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HMRC internal manual

Business Leasing Manual

From
HM Revenue & Customs
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Taxation of long funding leases: long funding finance lessors: example of rental earnings other than finance charges

Example

When a finance lease comes to an end, the lessee benefits from the value of the plant or machinery. For example, assume a finance lease comes to an end early, at a point when

  • the lessor’s net investment in the lease is £100,000, and
  • the market value of the plant or machinery is £120,000
  • and that, under the terms of the lease
  • the lessee is required to pay a termination rental equal to the lessor’s remaining net investment in the lease,
  • the lessee is entitled to receive a rental refund equal to the full value of the plant or machinery up to the lessor’s net investment in the lease plus 95% of the excess of the value of the plant or machinery over the net investment in the lease at the end of the lease.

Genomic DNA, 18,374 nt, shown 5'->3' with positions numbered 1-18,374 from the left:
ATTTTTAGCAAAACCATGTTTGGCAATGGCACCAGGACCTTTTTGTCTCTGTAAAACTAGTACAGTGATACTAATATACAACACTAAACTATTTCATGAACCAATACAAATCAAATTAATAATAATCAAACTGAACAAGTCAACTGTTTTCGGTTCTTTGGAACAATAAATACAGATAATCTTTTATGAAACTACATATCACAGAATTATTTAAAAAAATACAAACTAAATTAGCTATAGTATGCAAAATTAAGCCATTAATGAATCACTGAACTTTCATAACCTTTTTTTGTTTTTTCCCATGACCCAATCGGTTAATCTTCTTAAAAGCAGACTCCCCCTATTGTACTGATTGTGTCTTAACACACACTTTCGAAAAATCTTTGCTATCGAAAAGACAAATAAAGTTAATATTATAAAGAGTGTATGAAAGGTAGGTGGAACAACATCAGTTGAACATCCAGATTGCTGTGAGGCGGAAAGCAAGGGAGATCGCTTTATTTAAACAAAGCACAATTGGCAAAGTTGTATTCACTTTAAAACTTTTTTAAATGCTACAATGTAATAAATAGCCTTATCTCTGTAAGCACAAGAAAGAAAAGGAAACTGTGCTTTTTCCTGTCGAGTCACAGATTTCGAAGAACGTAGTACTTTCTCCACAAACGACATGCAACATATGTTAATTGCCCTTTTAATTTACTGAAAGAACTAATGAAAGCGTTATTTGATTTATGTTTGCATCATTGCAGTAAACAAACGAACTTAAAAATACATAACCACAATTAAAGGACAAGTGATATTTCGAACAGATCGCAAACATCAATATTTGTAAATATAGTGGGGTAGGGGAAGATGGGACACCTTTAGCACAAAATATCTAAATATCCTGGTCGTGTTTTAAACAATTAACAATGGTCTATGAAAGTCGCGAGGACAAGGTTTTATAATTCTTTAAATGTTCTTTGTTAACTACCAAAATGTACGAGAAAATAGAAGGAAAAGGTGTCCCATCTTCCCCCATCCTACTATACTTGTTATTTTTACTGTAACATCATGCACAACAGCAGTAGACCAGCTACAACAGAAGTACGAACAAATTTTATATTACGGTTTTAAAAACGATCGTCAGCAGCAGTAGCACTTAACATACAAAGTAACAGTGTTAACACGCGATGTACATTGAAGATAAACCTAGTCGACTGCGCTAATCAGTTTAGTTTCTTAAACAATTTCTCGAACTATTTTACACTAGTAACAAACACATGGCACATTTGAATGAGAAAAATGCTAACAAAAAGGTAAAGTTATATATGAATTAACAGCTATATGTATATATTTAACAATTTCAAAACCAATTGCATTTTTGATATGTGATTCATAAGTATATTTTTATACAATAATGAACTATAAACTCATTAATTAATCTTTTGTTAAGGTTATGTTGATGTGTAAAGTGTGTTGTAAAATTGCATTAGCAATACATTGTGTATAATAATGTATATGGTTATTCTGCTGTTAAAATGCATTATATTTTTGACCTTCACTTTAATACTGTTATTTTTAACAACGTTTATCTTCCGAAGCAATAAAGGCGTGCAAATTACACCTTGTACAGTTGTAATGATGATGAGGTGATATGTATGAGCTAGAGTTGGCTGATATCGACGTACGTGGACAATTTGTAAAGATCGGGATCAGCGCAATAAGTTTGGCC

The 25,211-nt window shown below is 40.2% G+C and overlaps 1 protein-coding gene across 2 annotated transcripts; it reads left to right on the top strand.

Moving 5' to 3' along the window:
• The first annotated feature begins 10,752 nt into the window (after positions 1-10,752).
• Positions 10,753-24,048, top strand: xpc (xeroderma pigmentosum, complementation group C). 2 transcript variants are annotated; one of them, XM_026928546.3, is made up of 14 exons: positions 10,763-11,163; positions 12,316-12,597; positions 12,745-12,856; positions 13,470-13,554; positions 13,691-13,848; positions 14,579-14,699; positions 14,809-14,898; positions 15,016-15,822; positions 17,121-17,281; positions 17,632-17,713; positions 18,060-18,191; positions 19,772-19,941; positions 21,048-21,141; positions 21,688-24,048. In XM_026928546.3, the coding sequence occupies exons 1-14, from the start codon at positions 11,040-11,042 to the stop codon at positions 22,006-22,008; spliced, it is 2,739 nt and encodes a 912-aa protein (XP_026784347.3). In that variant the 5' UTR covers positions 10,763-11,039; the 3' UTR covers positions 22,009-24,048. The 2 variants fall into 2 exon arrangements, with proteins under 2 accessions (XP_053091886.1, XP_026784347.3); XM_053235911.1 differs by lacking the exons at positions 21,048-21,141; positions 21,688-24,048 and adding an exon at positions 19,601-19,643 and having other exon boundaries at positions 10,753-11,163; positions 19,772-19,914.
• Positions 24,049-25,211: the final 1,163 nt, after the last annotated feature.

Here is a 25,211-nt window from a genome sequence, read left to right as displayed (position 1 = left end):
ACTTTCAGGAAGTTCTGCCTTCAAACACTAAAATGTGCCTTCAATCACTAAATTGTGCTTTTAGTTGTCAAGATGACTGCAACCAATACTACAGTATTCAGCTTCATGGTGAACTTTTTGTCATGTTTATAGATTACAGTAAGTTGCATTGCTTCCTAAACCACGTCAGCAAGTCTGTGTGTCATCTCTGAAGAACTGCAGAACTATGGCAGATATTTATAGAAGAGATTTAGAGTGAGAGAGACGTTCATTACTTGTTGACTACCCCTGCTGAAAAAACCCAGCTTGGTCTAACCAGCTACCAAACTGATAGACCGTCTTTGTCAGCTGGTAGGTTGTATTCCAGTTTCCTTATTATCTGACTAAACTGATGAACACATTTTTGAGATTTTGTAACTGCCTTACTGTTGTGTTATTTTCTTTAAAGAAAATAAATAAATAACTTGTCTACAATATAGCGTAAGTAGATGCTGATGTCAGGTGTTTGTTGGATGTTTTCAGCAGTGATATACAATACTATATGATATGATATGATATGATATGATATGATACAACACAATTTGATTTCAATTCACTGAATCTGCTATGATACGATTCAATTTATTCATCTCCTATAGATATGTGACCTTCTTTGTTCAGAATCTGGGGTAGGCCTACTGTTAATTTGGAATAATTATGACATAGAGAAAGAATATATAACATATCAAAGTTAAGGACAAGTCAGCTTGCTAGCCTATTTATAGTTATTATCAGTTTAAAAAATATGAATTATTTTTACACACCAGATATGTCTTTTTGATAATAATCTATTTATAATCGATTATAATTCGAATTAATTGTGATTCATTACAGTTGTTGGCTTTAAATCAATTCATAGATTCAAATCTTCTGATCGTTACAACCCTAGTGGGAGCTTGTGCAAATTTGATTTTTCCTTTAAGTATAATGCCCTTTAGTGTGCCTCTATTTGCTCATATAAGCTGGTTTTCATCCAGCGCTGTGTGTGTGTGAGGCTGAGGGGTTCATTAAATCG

So here there would be a termination rental of £100,000 and a rental refund of £119,000.

In practice the lessee may just receive a rental refund of £19,000.

The termination rental, or a combination of the sale proceeds and termination rental, will reduce the lessor’s net investment in the lease to nil.

In this example, £100,000 of the sale proceeds of £120,000 will be used to reduce the lessor’s net investment in the lease to nil. Of the excess of £20,000 the lessor will refund of £19,000 to the lessee. The difference of £1,000 will be reflected in gross earnings and so will be taxed as rental earnings under ICTA88/S502B.

The underlying accounting entries that give rise to gross earnings may show both the £20,000 and the £19,000 or just the net £1,000. But, whichever is the case, only the net £1,000 will be credited in the profit and loss account.

See also BLM410130 regarding the treatment of the £19,000 refunded to the lessee.